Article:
It’s just a piece of pipe…

13 Jun 2018 Plumbing

I heard a story the other day that made me stop and think about why we do some of the things we do.  It was one of those days where all the technicians were out in the field, busy with calls and the phones were quiet for the moment.  With a little rare downtime a few of the office staff were shooting the breeze.  One of the guys mentioned something about having to replace a showerhead for a customer and he started to laugh to himself.  I asked what was so funny and he said he was just remembering the time when he and his Dad had an argument about a shower head.  I was curious and asked to hear the rest of the story.  Here’s what he related:

About 35 years ago he hired a contractor to build his first house.  The deal was that from the outside, the house would be complete, right down to the trim and final paint.  The inside was to be left wide open with only bare stud walls.  The plan was that he and his Dad were going to finish the inside.  Dad was a pretty good carpenter and an excellent cabinet maker and he saw this as a great way to not only have some quality Father/Son time but also to learn some valuable life lessons about building and maintaining a home.

Well it seems everything went along great for weeks as the inside of the house came together.  When they got to the bathroom however, that’s where Father and Son butted heads.  The reason for the conflict was the height of the shower head.  You see, Dad was about 5’-9” and Son was a good 6’-3”.  The conversation went something like this:

Son:  “OK Dad, I want the shower head to be about right here.” (pointing to a spot over his head that would be at about 6’-10”

Dad: “Nope, that won’t work.  It needs to be right here.” (pointing to a spot at about 6’-0”)

Son: “No, I want it up here.  I don’t want to bend over in my own house to wash my face and hair.  I want the shower head high enough that I can stand up straight and take a shower.”

Dad: “Well that’s not going to work.  It needs to be where I showed you.  That’s where it always goes”

Apparently the discussion went back and forth for a period of time with neither one giving in to the other until finally Son blurted out: “Dad, it’s just a piece of pipe.”  With that, Dad’s eyes lit up and he started to smile.  You see Dad was from the old school where you did things the way they had always been done.  A time when you did not question why, you just got the job done.  And, with the difference in their height, Dad never had the showering experiences that Son had so the old way worked just fine for him.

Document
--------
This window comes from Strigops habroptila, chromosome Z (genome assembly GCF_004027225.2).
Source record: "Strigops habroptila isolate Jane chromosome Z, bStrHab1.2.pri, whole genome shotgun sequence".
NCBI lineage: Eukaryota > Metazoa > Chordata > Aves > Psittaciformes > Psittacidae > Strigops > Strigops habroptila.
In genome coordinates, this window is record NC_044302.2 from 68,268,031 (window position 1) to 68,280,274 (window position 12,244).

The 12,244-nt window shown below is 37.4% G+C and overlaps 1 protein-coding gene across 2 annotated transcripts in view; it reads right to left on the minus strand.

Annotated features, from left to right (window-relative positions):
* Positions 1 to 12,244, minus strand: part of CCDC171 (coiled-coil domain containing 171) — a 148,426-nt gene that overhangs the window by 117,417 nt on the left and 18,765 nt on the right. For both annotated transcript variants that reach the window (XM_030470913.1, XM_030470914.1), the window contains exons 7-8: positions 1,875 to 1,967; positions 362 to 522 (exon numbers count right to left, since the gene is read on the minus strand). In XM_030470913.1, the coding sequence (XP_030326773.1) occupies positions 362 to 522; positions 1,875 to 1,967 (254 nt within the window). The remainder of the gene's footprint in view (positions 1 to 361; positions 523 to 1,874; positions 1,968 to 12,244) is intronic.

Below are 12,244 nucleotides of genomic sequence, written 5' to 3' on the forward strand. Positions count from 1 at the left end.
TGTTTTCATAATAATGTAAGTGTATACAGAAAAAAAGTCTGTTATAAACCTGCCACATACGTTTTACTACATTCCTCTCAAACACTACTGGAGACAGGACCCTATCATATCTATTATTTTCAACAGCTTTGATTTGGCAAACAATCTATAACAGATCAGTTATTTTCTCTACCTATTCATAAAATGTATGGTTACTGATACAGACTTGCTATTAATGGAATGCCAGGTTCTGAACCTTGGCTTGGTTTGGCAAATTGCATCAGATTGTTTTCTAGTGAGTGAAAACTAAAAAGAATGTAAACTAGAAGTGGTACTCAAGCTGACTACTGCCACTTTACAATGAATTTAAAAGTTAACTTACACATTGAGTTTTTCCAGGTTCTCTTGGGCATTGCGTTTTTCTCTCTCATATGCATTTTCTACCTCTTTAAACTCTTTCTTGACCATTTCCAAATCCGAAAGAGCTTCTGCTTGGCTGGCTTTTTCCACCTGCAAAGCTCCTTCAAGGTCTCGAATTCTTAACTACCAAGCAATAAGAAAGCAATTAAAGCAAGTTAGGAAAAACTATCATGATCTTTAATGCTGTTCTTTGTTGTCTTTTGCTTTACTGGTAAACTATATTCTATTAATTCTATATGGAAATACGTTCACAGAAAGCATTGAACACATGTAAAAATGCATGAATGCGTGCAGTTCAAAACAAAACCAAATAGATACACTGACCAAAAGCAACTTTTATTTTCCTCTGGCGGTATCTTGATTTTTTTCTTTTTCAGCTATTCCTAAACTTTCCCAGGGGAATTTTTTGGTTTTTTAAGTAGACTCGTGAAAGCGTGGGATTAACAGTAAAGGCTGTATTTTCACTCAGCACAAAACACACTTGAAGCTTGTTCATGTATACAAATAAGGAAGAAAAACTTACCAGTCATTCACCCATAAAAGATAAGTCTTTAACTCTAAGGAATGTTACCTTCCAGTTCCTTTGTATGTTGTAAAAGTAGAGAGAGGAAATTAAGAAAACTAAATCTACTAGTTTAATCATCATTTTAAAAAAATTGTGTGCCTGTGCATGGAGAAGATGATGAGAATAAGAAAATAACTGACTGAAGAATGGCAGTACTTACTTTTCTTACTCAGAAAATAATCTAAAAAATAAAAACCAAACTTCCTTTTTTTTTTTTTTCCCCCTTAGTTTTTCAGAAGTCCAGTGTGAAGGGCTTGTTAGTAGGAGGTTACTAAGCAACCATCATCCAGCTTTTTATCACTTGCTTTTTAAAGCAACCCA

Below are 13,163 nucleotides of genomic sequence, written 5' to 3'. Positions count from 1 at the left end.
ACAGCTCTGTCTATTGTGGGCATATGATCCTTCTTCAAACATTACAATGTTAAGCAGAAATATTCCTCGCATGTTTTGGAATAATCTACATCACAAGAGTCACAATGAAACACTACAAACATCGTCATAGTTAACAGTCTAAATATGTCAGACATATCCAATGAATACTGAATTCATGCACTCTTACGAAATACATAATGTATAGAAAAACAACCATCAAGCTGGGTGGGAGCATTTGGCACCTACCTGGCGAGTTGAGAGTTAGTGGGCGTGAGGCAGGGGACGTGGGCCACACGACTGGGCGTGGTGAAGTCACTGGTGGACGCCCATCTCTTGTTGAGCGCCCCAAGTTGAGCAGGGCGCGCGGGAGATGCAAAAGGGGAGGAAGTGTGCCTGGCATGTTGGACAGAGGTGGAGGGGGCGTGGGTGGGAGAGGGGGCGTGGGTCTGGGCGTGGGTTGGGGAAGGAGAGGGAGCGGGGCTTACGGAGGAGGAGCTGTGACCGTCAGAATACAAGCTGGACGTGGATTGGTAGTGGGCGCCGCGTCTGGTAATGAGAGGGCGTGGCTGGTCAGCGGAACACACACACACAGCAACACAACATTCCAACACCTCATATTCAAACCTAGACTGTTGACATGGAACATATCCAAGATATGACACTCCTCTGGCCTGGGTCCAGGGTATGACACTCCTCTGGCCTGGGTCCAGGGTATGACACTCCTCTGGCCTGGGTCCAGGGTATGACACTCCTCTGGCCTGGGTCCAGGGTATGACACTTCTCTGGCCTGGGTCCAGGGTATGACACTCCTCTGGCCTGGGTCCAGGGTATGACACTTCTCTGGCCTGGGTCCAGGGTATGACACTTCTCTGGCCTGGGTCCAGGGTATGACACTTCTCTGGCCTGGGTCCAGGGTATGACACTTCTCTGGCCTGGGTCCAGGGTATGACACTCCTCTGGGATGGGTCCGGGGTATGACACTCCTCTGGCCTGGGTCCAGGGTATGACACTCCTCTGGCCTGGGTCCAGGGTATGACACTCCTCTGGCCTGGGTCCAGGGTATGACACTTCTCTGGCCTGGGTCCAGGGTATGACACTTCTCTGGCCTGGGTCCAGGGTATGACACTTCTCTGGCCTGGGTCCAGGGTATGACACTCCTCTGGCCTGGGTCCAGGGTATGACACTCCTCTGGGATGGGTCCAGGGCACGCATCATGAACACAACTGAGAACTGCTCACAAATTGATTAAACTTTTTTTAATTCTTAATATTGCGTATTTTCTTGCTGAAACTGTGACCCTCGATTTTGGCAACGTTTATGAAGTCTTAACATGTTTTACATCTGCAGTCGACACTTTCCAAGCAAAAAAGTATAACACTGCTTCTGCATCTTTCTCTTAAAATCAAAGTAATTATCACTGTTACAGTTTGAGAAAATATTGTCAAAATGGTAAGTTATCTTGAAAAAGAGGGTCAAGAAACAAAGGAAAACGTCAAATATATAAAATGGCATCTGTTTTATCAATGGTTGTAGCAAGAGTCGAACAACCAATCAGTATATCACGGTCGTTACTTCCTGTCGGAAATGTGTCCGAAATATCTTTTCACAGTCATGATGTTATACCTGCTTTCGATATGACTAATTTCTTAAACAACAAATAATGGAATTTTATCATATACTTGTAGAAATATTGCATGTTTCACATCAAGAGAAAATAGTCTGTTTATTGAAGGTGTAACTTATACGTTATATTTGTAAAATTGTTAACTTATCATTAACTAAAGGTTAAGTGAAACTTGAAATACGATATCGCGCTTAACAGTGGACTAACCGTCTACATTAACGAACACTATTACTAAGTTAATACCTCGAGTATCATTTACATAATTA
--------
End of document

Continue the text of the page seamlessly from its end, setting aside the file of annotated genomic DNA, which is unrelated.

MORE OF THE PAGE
When he finished his story I starting thinking to myself how many times during the day do I do things just because that’s the way they’ve always been done?  I think the next new shower we install I’m going to be aware of how tall my customer is and ask him just where would he like his shower head located?  After all, it’s just a piece of pipe.


Plumbing – The “Rodney Dangerfield” Profession

10 Jan 2018 Plumbing

Try this word association test; what’s the first picture that comes to mind when you read these words: Doctor…. Lawyer… School Teacher… now Plumber?

So when you read the word Plumber, how many of you had this picture just pop into you mind?  Come on, be truthful.  Here’s a hard working guy doing his best to stop the flood in your kitchen, working really hard to do his job, and just because his t-shirt is just a bit short, the whole profession gets labeled with this mental image.  Why do plumbers “get no respect?”

But seriously, there are more things in common with the professions listed above than you may realize.  For instance, did you know that to work in Texas, just like the other professions, plumbers have to be licensed by the State?  That’s right, even a helper has to have a license to work in the plumbing industry.  Texas issues 4 different licenses in the plumbing profession.

The first license is the Apprentice license.  There are no requirements other than you must be at least 16 years of age, sponsored by an employer and pay the license fee to be ready to go to work with a Texas plumbing company.  It all starts here, the ground floor of plumbing.

The second license is a Tradesman license.  A Tradesman can be the lead plumber on residential applications only.  He must have at least 4,000 hours (approx. 2 years) on the job training, complete at least 24 hours approved classroom training and pass a license exam.

The third license is the Journeyman license.  A Journeyman must be at least 18 year old, have completed at least 8,000 hours (approx. 4 years) on the job, complete at least 48 hours approved classroom training and pass a license exam.  A Journeyman is licensed to be the lead plumber on any job, residential or commercial.  Beginning at this level, a high school diploma or a GED is required.

And the fourth license is the Master Plumber’s license.  At this level, the requirements and testing are through and intense.  You must be a licensed Journeyman for typically 4 years before testing for a Master license.  That works out to about 16,000 hours (approx. 8 years) on the job training.

Your Plumber does not have thousands of dollars of debt due to student loans nor did he spend years in a classroom listening to lectures to become a plumber.  Instead, he earned his degree on the job in real time.  His education is in the real world.  So the next time you pick up the phone due to a plumbing emergency, know that the professional who shows up at your home or business is 100% qualified for the task at hand.  And we beg your pardon in advance for any unintentional wardrobe malfunctions.

For you youngsters out there, Rodney Dangerfield was a comedian best known for his line, “I don’t get no respect. No respect at all.”